Oklahoma running back Joe Mixon has dealt with a second round of criticism from the public since video evidence of him striking a female in 2014 was released on Dec. 16.

Mixon was suspended for a year for the assault, went through the criminal process and returned to the team for the 2015 season as a redshirt freshman. He since has emerged as one of the most effective all-purpose threats in the country.

Bob Stoops and the Oklahoma administration have stood up for Mixon throughout this process, promoting the growth he's experienced since making that poor decision during his first months on campus in Norman, Oklahoma. Though extremely late, Mixon apologized to the victim, first in a letter and then in a lengthy press conference in which, for the first time, he took full responsibility for his actions.

ESPN's Brent Musburger got those messages and tried to relay them to the public during the broadcast of the Sugar Bowl.

Those comments obviously received a bit of attention on Twitter as Musburger caught criticism for his handling of the conversation. What followed was one of the first times that a Hall of Fame announcer has addressed his Twitter critics on the air. It was as strange as it sounds.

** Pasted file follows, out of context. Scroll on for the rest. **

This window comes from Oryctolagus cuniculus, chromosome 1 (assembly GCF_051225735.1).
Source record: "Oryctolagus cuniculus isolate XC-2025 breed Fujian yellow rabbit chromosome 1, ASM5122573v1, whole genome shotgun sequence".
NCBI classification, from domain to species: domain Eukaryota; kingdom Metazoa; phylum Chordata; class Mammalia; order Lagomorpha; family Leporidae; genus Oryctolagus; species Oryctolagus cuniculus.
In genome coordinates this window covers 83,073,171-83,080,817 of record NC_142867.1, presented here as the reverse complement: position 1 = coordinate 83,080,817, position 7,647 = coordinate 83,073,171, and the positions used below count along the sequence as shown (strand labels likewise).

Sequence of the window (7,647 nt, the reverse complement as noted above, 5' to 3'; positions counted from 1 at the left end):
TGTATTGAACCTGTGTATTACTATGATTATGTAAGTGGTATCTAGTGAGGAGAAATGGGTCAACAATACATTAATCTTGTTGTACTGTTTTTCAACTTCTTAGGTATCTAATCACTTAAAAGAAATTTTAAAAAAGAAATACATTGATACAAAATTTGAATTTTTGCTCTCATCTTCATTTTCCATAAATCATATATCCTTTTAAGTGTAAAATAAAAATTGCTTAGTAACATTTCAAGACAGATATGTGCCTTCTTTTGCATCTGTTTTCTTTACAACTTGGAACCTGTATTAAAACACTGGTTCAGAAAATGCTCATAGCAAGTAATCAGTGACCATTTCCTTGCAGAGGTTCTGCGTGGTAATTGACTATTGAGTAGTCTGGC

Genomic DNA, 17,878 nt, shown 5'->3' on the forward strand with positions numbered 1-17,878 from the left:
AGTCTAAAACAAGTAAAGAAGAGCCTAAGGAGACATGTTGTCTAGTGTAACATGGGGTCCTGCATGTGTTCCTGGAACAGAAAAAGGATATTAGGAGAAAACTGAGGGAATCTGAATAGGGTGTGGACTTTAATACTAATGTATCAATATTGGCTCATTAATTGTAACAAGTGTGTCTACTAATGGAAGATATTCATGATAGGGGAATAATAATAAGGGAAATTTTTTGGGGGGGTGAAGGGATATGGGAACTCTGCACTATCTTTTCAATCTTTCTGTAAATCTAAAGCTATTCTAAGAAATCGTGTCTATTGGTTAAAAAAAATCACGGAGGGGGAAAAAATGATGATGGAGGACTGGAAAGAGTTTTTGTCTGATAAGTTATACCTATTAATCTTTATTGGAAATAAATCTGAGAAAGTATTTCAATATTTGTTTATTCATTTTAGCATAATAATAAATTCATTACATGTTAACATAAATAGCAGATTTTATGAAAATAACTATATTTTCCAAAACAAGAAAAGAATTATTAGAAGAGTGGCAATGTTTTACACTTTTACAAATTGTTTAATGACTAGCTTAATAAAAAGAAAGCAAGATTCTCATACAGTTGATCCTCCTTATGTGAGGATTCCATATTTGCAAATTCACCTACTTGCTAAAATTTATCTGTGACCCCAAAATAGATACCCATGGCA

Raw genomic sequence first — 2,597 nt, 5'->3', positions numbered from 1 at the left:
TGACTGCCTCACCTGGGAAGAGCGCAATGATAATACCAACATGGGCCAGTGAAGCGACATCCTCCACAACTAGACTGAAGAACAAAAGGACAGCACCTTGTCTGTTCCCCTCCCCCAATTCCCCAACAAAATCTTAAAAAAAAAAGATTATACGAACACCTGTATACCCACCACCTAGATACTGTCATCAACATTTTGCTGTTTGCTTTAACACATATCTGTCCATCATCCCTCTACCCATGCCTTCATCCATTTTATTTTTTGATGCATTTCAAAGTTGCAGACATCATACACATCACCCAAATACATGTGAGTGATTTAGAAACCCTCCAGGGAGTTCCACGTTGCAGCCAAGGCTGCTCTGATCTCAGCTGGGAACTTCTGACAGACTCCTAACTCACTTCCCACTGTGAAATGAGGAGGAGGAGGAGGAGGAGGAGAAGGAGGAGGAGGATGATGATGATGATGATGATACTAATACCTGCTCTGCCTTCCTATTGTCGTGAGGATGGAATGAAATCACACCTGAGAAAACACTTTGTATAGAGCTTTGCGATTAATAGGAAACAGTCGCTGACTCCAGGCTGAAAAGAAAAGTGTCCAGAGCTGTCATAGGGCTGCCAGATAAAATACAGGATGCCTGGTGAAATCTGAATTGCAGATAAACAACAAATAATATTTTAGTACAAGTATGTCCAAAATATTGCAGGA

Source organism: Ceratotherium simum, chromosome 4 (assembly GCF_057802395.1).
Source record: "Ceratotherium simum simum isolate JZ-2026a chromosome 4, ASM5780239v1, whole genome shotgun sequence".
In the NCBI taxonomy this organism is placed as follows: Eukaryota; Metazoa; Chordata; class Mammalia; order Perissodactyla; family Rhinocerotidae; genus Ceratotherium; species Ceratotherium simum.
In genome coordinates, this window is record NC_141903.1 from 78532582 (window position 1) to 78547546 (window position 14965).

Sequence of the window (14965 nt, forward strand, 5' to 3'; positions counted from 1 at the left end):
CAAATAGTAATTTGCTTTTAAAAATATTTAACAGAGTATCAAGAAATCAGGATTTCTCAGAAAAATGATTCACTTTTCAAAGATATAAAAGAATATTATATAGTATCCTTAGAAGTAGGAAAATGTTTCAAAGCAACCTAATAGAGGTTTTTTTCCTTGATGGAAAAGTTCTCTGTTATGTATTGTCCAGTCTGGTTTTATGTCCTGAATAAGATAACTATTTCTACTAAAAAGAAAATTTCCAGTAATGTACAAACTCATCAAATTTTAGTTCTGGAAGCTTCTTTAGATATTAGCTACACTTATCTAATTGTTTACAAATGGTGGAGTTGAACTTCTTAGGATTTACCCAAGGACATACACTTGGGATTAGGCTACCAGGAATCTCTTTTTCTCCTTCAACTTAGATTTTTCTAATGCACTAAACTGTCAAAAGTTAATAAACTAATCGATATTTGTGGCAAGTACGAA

While this is most likely Musburger struggling to articulate his point while doing so in a brief fashion, he certainly did not address the details of the situation, which was taken by some as if the announcer was only praising Mixon for making the most of a second chance and not criticizing Mixon's transgression.

There would be other references to the Mixon incident. First, Auburn fans in attendance chanted "He - hits - wom-en" late in the first half, leading Mixon and quarterback Baker Mayfield to wave their arms.

Second, after a Mixon touchdown, his teammates' celebration was re-examined. Were his teammates punching him in celebration like a hard hit on the pads and missed or was this acting out a knockout punch? If it's the latter, it's really bad optics for the situation.

It was a strange night all-around in the Sugar Bowl, considering Mixon was a game-changer for Oklahoma and had an argument to be MVP of the game, which was won by Mayfield.